Could carriers of HIV become infection free? Discover how Professor Ravi Gupta of University College London and the University of Cambridge, UK, presented a potential way of curing HIV.
Ground-breaking research on the ‘London patient’ and the ‘Düsseldorf patient’ was presented at the Conference on Retroviruses and Opportunistic Infections, in Washington, USA, 4-7 March 2019, and published in Nature. Here, scientists demonstrated how curing HIV may be a concept that is fast approaching us.
How exactly was curing HIV done?
So far, only one person in the world, Timothy Ray Brown, known in 2008 as the ‘Berlin patient’, has been cured of HIV. Although Brown had traces of HIV, the virus never rebounded, and he is now celebrating 12 years of being cured of HIV.
The transplanted donor cells had a gene defect [CCR5delta32mutant] which results in the absence of one of the critical entry gatekeepers that HIV generally needs to infect cells.
Transplanted cells from a CCR5delta32 donor most likely protected Brown’s immune system. He also received aggressive chemotherapy, total body irradiation, and two stem cell transplants. For over a decade, the HIV field has puzzled over which of these factors were essential for his cure.
The longest adult HIV remission
Professor Ravi Gupta of University College London and the University of Cambridge presented a potential cure of HIV after stem cell transplantation in his ‘London patient’, while Dr. Björn Jensen from Düsseldorf University found his ‘Düsseldorf patient’ similarly potentially cured.
The London patient has not experienced HIV rebound during the 18 months since he stopped taking his antiviral medication. This is the longest adult HIV remission after stem cell transplantation since the Berlin patient.
The Düsseldorf patient stopped his HIV medication for a shorter period of just three-and-a-half months but has also remains HIV free. Using the most sensitive techniques available to date, only traces of HIV DNA were detected.
Curing HIV may actually be achieved
The London and Düsseldorf patients show that after a single transplant and with even mild cancer chemotherapy and without radiation, remission may be achieved.
Both the London patient and the Düsseldorf patient were registered with the IciStem programme. IciStem is the International Collaboration to guide and investigate the potential for HIV cure by Stem Cell Transplantation.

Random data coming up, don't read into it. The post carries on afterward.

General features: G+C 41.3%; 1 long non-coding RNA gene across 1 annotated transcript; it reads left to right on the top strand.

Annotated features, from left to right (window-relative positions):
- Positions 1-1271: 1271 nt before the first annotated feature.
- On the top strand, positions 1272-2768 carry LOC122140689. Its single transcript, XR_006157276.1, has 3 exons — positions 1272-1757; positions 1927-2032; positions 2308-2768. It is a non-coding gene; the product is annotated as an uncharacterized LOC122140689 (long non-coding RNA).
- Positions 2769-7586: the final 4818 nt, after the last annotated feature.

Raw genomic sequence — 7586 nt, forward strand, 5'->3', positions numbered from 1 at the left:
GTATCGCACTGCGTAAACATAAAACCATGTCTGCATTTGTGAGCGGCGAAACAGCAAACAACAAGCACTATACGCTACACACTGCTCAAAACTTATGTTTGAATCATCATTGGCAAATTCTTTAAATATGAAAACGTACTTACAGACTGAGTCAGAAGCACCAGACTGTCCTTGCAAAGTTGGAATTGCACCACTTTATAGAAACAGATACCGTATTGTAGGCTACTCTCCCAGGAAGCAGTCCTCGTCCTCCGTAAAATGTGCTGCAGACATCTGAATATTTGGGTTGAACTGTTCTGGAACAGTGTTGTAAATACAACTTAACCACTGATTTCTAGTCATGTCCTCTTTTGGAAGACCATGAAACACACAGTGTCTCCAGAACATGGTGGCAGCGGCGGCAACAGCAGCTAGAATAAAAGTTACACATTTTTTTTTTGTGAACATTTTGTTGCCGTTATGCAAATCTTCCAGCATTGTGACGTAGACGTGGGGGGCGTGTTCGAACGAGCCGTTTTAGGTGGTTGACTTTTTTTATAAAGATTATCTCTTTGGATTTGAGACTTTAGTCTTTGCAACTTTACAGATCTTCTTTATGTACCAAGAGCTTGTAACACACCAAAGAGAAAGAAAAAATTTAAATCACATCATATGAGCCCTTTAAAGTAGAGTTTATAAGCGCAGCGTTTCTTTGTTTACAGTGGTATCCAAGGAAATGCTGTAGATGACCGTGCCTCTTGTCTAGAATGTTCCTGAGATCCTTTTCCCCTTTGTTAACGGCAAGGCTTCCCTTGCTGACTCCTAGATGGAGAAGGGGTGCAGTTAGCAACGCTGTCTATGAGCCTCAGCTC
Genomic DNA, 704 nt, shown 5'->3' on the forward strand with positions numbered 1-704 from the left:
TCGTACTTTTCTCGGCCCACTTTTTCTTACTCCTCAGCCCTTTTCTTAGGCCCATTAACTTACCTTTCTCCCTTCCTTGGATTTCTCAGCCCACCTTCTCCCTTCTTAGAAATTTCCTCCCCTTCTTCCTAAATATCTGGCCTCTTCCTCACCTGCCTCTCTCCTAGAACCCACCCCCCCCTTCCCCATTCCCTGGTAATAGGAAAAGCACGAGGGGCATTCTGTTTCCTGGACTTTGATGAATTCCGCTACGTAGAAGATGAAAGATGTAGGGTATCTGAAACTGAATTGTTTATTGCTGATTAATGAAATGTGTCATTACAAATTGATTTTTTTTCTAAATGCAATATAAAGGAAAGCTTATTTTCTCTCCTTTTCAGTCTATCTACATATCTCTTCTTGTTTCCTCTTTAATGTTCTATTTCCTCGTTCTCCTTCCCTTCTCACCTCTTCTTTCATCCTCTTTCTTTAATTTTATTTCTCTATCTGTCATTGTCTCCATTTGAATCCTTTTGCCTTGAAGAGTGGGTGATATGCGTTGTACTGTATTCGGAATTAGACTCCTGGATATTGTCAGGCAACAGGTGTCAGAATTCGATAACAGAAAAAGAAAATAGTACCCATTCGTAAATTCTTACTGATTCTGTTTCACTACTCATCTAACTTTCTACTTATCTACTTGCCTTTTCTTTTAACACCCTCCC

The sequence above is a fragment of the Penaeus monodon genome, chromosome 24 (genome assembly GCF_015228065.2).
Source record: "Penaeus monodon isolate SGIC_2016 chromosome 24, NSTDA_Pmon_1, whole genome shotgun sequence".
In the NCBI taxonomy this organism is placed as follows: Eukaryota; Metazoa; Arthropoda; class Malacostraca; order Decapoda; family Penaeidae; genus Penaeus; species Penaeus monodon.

Two IciStem scientific investigators in the London patient and Düsseldorf patient cases are also honorary full professors at the University of the Witwatersrand, Johannesburg (Wits), South Africa.
Annemarie Wensing is an Honorary Full Professor at the Wits Reproductive Health and HIV Institute (Wits RHI) and Professor Monique Nijhuis is an Honorary Full Professor in the HIV Pathogenesis Research Unit (HPRU) in the Faculty of Health Sciences at Wits. Both scientists hold primary appointments at the University Medical Center Utrecht in the Netherlands.
A major step forward
“To be clear, this is not an option yet for people with HIV, even in very rich countries, but it is a major step forward. This is incredibly exciting, as it furthers our understanding of the complex immunology of HIV and should get us closer to a cure,” says Professor Francois Venter, Deputy Executive Director, Wits RHI.
The Strategic Health Innovation Partnerships (SHIP) grant for HIV Cure aims to identify the latent HIV reservoir in various body compartments and research the anatomical location and composition of the viral reservoir. The HIV reservoir is a major barrier to curing HIV.
Professor Maria Papathanasopoulos, SHIP principal investigator and director of the HPRU in the Department of Molecular Medicine and Haematology at Wits adds: “The London patient is the second HIV-positive man considered to be in prolonged remission after a bone marrow transplant from a CCR5 negative donor. This represents a critical moment in our search for an HIV cure.
“It reaffirms our belief that one day it will be possible to cure HIV infection with a safe, cost-effective, and easily accessible strategy.”